The health claim is considerably weakened by the failure of the Act to assign to the health authorities any additional duties or give them any voice in the work of the licensing board. The very exceptions in the Act, that it shall not apply to contracts of less than $150.00 and for work done on State colleges, hospitals, or other State buildings, regardless of cost, suggest that health is certainly not a primary consideration. Of course, health to some extent enters into all construction where people live and work. It is not enough that health may be indirectly affected. “If a statute is to be sustained as a legitimate exercise of the police power, it must have a rational regard or substantial relation to the public health, morals, order, or safety, or general welfare. In brief, it must be reasonably necessary to promote the accomplishment of a public good or to prevent the infliction of a public harm.” S. v. Ballance, 229 N.C. 764, 51 S.E. 2d 731; Skinner v. Thomas, 171 N.C. 98, 87 S.E. 976; Glenn v. Express Co., 170 N.C. 286, 87 S.E. 136. This challenge to the licensing Act is not answered by saying the plaintiff did not pass th& written examination prepared by the board. Tile work consists of selecting and installing tile. The affidavit of the Executive Secretary of the Licensing Board says: “The United States Department of Commerce has published various pamphlets concerning minimum specifications for setting ceramic tiles. The Tile Council of America . . . have constantly engineered and developed books of instruction to assure proper installations of their products.” (Emphasis added.) The evidence further discloses that tile catalogues and advertising recommend the type of tile for different uses. Nothing in the record shows that a man of average intelligence and some aptitude for such work cannot learn quickly enough to do average work. Successful tile contracting consists in doing the work rather than describing it in a written examination paper. In all probability the average worker could learn to do acceptable tile work as quickly as he can learn to describe it on paper. The plaintiff’s written examination is a part of the record. Undoubt*523edly those who are inclined to be fastidious in the use of the words that go to make up our mother tongue would not be impressed with the plaintiff’s selection of words or the way he spells them. According to tradition, the most skillful blacksmith in the writer’s native county lost his life by reason of a handicap similar to plaintiff’s. In explaining the cause of death, George’s more literate brother said, “Yes, lack of education killed him. The trouble was, he couldn’t spell. He thought the proper way to spell the eighth month is O-r-g-u-s-t and he ate some oysters that killed him.”

The defendant further urges that the licensing Act can be sustained upon the ground that tile installing is a trade in which it is easy to practice fraud upon the public by doing shoddy work and that by policing the industry the public welfare will be promoted. In the case of S. v. Ballance, supra, Justice Ervin answers a similar argument: “The initial defect in this argument is that it runs counter to the economic philosophy generally accepted in this country that ordinarily the public is best served by the free competition of free men in a free market. To be sure, a dishonest photographer may defraud those with whom he deals. So may a dishonest person in any other calling. Indeed, fraud has been practiced on occasion in all relations of life since the serpent invaded Eden and misrepresented the qualities of the forbidden fruit to the woman. ... ‘In our opinion, the right to earn one’s daily bread cannot be made to hang on so narrow a thread. Rawles v. Jenkins, 212 Ky. 287, 279 S.W. 350.’ ”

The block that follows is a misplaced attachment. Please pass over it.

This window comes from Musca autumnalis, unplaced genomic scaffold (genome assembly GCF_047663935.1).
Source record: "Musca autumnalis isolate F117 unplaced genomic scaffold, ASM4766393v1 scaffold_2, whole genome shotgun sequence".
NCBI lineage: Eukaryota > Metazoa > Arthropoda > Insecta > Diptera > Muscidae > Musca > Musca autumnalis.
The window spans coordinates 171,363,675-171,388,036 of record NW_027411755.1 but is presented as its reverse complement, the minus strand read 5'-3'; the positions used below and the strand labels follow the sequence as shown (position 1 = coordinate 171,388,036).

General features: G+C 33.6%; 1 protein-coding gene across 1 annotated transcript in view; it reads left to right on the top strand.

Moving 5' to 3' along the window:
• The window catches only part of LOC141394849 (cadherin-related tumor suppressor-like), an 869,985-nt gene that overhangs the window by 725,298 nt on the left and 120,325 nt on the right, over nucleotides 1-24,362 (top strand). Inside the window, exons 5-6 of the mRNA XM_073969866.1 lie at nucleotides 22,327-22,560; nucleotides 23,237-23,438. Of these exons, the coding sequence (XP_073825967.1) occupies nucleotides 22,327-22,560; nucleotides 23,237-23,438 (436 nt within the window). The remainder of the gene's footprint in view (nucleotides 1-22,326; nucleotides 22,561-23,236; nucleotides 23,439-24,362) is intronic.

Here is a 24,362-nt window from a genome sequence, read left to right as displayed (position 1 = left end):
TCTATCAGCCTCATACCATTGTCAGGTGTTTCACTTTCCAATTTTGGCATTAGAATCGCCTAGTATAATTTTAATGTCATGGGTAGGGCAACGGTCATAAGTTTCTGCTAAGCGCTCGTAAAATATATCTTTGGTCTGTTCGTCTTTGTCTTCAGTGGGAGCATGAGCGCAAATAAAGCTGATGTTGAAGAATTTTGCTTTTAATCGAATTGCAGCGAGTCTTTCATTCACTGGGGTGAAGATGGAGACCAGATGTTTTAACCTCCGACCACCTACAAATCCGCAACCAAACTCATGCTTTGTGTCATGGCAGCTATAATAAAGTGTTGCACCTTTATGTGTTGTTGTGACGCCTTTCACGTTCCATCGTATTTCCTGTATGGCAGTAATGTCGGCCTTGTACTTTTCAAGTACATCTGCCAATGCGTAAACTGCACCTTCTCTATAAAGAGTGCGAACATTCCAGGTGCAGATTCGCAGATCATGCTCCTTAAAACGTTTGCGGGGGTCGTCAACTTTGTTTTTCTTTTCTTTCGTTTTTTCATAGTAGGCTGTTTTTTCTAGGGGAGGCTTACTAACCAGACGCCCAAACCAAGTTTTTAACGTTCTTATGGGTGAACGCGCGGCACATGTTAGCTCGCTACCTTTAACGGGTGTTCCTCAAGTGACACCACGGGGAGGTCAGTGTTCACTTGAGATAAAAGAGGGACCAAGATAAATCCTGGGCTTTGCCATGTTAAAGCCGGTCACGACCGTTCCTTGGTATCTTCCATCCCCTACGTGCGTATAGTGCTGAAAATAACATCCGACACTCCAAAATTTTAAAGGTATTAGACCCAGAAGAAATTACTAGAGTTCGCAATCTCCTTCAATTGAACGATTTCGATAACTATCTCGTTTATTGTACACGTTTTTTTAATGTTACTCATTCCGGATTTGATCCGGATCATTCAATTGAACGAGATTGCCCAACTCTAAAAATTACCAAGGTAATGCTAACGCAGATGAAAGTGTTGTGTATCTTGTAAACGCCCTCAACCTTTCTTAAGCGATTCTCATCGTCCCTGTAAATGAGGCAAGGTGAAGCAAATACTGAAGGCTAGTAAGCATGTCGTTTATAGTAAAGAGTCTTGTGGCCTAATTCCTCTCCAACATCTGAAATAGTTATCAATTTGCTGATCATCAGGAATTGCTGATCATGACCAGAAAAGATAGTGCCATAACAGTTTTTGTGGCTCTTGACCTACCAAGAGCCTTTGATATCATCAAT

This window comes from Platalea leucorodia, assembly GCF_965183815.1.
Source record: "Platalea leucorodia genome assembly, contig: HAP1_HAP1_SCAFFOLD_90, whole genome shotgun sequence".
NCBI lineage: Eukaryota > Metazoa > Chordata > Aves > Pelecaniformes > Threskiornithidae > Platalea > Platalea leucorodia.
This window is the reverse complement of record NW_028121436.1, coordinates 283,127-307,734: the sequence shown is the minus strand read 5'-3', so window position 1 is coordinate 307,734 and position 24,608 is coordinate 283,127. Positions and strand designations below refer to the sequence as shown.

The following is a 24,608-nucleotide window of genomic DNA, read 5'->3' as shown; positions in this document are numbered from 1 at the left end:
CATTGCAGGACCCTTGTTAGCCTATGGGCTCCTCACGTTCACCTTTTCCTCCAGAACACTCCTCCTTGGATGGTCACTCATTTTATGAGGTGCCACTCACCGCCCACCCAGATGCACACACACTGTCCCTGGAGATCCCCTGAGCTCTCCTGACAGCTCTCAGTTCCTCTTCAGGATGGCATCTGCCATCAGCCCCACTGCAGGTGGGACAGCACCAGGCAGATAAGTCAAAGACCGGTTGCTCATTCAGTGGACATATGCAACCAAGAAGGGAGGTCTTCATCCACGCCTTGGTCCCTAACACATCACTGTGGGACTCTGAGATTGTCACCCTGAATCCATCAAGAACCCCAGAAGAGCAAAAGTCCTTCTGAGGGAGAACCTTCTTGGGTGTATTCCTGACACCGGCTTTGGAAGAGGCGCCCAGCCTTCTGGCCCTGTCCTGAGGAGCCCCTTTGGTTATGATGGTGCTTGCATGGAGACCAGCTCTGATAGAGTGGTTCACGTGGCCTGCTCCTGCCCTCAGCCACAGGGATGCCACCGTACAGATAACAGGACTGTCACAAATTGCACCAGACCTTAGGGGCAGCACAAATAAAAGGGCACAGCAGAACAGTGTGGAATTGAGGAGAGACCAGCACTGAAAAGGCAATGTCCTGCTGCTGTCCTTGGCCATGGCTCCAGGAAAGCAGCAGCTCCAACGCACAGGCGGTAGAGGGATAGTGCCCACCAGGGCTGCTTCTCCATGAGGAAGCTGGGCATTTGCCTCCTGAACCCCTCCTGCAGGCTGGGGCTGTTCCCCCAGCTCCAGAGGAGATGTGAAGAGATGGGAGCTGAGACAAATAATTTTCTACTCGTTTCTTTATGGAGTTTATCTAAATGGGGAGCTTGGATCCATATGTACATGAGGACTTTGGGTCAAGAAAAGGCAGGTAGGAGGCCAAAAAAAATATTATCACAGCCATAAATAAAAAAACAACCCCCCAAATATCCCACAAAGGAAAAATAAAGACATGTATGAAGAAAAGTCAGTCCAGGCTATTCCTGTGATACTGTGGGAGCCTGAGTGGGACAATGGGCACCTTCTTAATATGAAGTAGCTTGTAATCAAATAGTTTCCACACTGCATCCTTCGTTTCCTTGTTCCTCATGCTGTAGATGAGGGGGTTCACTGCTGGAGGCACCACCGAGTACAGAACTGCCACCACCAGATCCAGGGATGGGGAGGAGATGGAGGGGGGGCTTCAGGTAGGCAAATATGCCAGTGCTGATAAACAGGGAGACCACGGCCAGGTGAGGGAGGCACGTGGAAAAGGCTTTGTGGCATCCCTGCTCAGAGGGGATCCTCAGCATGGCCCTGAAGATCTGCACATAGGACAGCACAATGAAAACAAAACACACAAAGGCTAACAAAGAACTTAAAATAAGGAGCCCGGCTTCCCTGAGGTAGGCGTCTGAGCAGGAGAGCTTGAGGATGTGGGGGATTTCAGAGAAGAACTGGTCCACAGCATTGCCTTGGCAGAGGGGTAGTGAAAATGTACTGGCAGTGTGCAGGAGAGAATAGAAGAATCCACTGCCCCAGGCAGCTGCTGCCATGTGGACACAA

Significantly, all members of the licensing board must come from the industry. Neither the health, police, nor welfare authorities are given any voice or control. Not only does the licensing board have the exclusive right to say who shall be licensed, but upon complaint supported by affidavit, it may suspend or revoke a license for incompetence or inefficiency in doing tile work. It is doubtful whether any other licensing agency has been granted the facilities for such tight and absolute control over any profession or business. The licensing board has the power to make a monopoly out of an industry which one of the defendants’ witnesses described as having grown “into a major segment of today’s construction business.”

Notwithstanding the growth of the business, there are only 107 persons, firms, and corporations licensed “to lay, set, or install ceramic tile, marble, or terrazzo floors or walls in buildings for profit.” How many were in the business in 1937 and licensed without examination is not disclosed by the record. In order to qualify for the examination, the applicant must have had two years experience as a student or mechanic, or its equivalent, next preceding the application for license. From the foregoing it is difficult to conclude otherwise than that the effect of the *524licensing Act is to give control of tile contracting to those already in the business and a continuing opportunity to perpetuate that control.

Historically significant is the fact that regimentation and control over trades and industry by law reached its high water-mark about 1937. In 1940 this Court gave expression to its concern over the tendency in the following words of warning: